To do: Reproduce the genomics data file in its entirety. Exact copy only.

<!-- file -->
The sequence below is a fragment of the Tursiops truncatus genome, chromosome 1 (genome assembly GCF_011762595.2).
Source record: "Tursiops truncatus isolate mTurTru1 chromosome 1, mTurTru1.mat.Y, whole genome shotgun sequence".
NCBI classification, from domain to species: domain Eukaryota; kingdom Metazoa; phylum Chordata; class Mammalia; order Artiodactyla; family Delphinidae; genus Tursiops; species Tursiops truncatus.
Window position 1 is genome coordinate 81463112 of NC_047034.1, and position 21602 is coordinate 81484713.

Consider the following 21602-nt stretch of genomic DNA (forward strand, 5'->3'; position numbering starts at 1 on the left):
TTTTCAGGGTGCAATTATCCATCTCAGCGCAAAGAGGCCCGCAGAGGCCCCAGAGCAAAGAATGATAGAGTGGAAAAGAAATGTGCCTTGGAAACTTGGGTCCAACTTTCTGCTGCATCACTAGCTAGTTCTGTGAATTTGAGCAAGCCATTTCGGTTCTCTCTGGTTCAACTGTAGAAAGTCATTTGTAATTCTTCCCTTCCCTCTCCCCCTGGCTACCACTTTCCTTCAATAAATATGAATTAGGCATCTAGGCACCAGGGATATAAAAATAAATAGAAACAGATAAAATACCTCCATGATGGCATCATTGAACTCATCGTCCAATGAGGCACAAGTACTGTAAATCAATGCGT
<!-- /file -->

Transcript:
The sequence below is a fragment of the Tursiops truncatus genome, chromosome 1 (genome assembly GCF_011762595.2).
Source record: "Tursiops truncatus isolate mTurTru1 chromosome 1, mTurTru1.mat.Y, whole genome shotgun sequence".
NCBI classification, from domain to species: domain Eukaryota; kingdom Metazoa; phylum Chordata; class Mammalia; order Artiodactyla; family Delphinidae; genus Tursiops; species Tursiops truncatus.
Window position 1 is genome coordinate 81463112 of NC_047034.1, and position 21602 is coordinate 81484713.

Consider the following 21602-nt stretch of genomic DNA (forward strand, 5'->3'; position numbering starts at 1 on the left):
TTTTCAGGGTGCAATTATCCATCTCAGCGCAAAGAGGCCCGCAGAGGCCCCAGAGCAAAGAATGATAGAGTGGAAAAGAAATGTGCCTTGGAAACTTGGGTCCAACTTTCTGCTGCATCACTAGCTAGTTCTGTGAATTTGAGCAAGCCATTTCGGTTCTCTCTGGTTCAACTGTAGAAAGTCATTTGTAATTCTTCCCTTCCCTCTCCCCCTGGCTACCACTTTCCTTCAATAAATATGAATTAGGCATCTAGGCACCAGGGATATAAAAATAAATAGAAACAGATAAAATACCTCCATGATGGCATCATTGAACTCATCGTCCAATGAGGCACAAGTACTGTAAATCAATGCGT